This article studies the manufacturer & apos; s pricing strategy in a supply chain with a single manufacturer and two competing retailers. The manufacturer, as a Stackelberg leader specifies wholesale prices to two retailers who face advertisement dependent demand. Based on this gaming structure, two mathematical models are developed - the cooperative advertising model where manufacturer shares a fraction of retailers & apos; advertising costs and the non-cooperative advertising model where manufacturer does not share any retailer & apos; s advertising expenses. The optimal strategies of the manufacturer and retailers are determined and a numerical example is taken to illustrate the theoretical results derived. We show that cooperative advertising policy is beneficial not only for the participating entities but also for the entire supply chain.
Multi-objective optimization is an optimization problem with some conflicting objectives to be attained, simultanously. This paper reviewed literature about multi-objective optimization problems for supply chain management. The review aimed to provide the lastest research views and recomendations for further studies. We discussed the lastest ten years publications about multi-objective optimization for supply chain management. The scope of this review was classified into five categories i.e. problem statements, multi-objective frameworks, mathematical formulation modeling, optimization techniques, and representation of supply chain. Multi-objective optimization approaches, both classical and metaheuristic approaches, were discussed, accordingly. In this review, we conducted conclusion and recomendations about likelihood research directions in future.
Co-op advertising is an interactive relationship between manufacturer and retailer(s) supply chain and makes up the majority of marketing budget in many product lines for manufacturers and retailers. This paper considers pricing and co-op advertising decisions in two-stage supply chain and develops a monopolistic retailer and duopolistic retailer & apos; s model. In these models, the manufacturer and the retailers play the Nash, Manufacturer-Stackelberg and cooperative game to make optimal pricing and co-op advertising decisions. A bargaining model is utilized for determine the best pricing and co-op advertising scheme for achieving full coordination in the supply chain.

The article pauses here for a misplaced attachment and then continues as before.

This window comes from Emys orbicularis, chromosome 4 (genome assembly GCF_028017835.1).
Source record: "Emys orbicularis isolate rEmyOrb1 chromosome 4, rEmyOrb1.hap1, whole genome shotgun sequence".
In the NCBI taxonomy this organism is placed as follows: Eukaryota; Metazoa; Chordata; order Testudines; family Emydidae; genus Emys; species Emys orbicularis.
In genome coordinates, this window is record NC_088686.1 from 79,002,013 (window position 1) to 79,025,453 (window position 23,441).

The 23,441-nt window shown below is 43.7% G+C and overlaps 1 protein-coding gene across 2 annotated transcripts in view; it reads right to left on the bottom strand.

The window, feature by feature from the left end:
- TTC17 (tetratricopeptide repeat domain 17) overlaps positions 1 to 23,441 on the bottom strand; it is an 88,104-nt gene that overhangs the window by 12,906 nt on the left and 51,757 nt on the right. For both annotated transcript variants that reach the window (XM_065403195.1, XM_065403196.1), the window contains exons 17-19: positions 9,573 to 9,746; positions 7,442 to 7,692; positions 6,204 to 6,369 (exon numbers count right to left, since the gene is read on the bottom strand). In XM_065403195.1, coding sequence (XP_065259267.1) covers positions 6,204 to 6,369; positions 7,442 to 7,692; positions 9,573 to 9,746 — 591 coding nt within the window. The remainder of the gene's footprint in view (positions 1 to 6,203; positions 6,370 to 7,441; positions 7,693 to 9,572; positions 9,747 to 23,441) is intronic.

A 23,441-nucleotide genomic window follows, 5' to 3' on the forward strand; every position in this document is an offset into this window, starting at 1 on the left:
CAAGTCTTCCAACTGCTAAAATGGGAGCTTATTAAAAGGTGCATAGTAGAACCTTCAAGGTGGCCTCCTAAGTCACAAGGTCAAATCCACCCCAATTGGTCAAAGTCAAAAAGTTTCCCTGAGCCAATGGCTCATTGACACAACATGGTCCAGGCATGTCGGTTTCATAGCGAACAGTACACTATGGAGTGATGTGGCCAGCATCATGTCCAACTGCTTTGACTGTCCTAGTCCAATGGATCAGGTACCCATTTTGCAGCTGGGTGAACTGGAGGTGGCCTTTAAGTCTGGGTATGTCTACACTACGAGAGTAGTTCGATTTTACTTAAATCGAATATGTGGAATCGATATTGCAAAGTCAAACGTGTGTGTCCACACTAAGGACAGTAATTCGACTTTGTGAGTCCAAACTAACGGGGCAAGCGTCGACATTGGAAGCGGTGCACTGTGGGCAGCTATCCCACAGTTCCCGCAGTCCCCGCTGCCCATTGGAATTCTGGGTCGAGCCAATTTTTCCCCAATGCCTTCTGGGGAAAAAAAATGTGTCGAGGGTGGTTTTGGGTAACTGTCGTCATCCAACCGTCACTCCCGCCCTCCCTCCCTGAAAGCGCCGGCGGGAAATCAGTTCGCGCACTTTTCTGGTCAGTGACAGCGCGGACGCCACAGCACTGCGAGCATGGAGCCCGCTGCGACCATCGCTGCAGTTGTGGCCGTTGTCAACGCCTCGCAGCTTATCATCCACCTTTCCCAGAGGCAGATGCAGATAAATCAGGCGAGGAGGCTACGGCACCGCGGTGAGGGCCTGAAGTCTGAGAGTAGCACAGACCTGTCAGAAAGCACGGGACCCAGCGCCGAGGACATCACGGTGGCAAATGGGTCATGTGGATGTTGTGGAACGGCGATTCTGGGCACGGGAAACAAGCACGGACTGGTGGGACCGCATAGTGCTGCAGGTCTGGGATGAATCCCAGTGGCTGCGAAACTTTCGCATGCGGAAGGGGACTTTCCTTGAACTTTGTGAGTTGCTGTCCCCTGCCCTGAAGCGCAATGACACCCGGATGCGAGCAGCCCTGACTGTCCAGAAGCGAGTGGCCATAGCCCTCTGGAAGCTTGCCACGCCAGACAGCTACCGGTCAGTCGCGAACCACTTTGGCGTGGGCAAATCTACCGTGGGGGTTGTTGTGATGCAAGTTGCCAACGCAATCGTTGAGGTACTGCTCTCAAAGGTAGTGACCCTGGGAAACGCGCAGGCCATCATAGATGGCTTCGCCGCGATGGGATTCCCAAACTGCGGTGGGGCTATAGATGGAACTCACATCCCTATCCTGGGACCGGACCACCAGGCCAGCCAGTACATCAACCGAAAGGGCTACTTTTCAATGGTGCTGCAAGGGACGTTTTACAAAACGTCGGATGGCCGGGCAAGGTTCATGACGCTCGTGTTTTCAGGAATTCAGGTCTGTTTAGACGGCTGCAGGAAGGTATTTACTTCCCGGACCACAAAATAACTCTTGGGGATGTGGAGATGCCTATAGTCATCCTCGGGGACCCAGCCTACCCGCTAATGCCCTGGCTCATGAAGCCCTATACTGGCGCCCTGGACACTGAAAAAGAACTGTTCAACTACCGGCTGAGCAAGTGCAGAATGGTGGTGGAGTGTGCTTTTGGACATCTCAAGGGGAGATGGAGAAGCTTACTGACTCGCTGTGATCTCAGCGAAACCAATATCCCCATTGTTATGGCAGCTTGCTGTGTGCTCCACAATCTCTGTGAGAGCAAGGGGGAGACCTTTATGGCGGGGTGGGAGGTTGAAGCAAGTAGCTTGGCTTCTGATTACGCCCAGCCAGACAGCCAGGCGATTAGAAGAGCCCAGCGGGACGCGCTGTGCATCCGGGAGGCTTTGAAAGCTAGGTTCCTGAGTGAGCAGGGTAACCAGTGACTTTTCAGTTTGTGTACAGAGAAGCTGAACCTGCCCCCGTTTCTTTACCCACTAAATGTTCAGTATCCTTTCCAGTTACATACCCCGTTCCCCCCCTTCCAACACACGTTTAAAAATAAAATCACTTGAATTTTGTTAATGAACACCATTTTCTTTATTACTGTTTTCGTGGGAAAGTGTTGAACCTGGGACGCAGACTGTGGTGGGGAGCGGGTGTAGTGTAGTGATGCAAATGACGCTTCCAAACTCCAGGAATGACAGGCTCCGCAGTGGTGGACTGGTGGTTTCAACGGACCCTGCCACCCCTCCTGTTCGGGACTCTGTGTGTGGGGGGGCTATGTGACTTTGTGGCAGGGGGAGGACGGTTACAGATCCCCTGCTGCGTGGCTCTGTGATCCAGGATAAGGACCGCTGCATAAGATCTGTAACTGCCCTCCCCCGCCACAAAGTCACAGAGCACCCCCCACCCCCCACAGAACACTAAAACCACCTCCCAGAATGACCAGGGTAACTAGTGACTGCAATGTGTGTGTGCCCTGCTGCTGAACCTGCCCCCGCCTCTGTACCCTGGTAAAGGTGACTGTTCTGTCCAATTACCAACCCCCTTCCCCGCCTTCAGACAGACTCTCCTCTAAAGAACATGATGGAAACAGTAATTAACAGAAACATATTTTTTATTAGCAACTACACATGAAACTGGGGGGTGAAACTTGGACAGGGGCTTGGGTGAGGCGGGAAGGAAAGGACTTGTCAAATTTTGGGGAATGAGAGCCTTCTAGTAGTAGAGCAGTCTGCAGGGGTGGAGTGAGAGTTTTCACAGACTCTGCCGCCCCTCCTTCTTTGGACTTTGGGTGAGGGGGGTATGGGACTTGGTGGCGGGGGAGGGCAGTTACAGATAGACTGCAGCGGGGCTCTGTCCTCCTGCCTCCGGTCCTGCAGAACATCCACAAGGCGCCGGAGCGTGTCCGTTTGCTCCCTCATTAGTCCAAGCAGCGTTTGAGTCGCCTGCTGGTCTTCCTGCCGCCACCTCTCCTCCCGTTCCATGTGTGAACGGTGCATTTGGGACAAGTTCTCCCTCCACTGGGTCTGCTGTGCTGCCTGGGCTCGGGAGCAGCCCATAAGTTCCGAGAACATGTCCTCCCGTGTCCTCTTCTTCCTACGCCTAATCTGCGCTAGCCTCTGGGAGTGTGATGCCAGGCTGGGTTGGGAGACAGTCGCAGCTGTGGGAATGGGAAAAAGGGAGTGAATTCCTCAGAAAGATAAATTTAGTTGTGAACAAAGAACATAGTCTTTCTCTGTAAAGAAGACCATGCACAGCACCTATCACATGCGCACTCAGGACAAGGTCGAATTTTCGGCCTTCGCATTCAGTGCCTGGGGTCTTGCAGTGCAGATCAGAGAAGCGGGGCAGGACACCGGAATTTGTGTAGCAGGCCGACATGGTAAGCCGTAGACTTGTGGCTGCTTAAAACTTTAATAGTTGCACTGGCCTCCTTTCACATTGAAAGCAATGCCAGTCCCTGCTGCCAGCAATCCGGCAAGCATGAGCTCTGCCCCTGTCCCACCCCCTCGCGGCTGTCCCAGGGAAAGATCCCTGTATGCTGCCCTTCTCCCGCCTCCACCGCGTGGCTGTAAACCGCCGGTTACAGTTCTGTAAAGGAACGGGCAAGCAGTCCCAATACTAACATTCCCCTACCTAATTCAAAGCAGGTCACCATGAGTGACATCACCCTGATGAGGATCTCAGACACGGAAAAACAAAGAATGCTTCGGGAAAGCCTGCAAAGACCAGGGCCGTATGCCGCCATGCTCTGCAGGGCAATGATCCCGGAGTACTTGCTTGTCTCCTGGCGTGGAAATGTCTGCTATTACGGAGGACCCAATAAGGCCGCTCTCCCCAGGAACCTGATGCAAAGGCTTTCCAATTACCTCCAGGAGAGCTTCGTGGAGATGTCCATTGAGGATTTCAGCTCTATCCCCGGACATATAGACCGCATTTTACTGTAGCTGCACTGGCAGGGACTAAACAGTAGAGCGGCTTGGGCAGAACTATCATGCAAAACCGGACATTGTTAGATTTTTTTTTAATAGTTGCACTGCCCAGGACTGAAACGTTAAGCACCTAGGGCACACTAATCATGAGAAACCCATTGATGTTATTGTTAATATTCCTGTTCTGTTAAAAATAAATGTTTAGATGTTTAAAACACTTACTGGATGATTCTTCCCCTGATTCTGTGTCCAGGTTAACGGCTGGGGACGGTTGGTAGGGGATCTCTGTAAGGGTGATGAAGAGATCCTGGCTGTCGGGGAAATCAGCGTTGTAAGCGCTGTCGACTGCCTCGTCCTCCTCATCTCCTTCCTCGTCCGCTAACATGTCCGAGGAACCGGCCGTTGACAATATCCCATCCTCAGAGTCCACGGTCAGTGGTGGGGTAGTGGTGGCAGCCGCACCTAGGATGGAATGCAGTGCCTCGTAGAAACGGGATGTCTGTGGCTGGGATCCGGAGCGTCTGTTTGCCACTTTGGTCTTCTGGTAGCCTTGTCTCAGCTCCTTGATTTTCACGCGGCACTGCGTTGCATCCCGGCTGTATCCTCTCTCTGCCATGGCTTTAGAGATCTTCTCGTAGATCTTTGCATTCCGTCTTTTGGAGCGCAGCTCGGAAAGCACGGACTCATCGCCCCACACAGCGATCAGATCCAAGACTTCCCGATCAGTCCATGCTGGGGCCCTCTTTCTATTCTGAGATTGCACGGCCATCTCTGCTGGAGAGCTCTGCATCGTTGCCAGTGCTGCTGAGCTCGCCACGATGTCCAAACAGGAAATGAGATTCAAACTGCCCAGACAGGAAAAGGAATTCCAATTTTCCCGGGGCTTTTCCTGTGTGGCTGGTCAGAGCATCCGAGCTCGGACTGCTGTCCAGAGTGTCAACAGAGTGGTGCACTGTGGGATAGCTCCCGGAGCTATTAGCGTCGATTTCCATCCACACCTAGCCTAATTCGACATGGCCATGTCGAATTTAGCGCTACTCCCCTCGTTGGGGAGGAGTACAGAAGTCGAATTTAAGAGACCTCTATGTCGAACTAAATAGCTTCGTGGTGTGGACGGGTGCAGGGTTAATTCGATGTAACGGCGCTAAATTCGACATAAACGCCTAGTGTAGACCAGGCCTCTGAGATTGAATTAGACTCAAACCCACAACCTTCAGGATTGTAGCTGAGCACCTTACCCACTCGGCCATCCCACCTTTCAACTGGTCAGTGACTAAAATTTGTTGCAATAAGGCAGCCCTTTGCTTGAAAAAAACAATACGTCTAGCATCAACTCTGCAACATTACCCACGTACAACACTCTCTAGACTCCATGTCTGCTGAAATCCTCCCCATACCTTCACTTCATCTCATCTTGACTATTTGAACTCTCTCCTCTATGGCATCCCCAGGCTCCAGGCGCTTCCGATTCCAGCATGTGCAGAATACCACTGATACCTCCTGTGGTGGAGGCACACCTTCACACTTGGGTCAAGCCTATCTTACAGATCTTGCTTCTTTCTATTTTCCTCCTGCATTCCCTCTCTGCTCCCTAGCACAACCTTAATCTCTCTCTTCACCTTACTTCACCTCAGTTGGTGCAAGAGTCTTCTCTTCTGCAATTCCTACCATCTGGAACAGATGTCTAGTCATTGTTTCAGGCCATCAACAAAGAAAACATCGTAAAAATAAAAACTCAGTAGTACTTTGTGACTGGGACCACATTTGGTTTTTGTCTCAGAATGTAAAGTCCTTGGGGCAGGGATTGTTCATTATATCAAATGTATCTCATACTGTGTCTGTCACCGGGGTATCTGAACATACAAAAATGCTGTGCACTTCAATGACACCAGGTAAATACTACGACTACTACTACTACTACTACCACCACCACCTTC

Customer Demand Information (CDI) sharing plays a vital role in reducing the bullwhip effect as well as in improving the performance of a supply chain. The objective of the present research is to identify the best form of CDI sharing experimentally for a four-stage serial supply chain under lost sales business environment. A supply chain role play game software package is developed for conducting suitable experiments. Different forms of CDI sharing tested in this research are periodic CDI, history of CDI and CDI in the form of distribution. It is found that all forms of CDI sharing have significant impact on the reduction of bullwhip effect compared to non-sharing of information and the upstream stages in the supply chain are benefited the most under CDI sharing. The statistical analysis also confirms that sharing CDI in the form of distribution is the most effective among the various forms of information sharing studied. The percentage reductions in magnitude of order variance under the most benefitted information sharing at distributor and factory stages are 64.43 and 66.04, respectively. It is also found that the performance of a supply chain depends on the degree of customer demand information shared among the stages in the supply chain.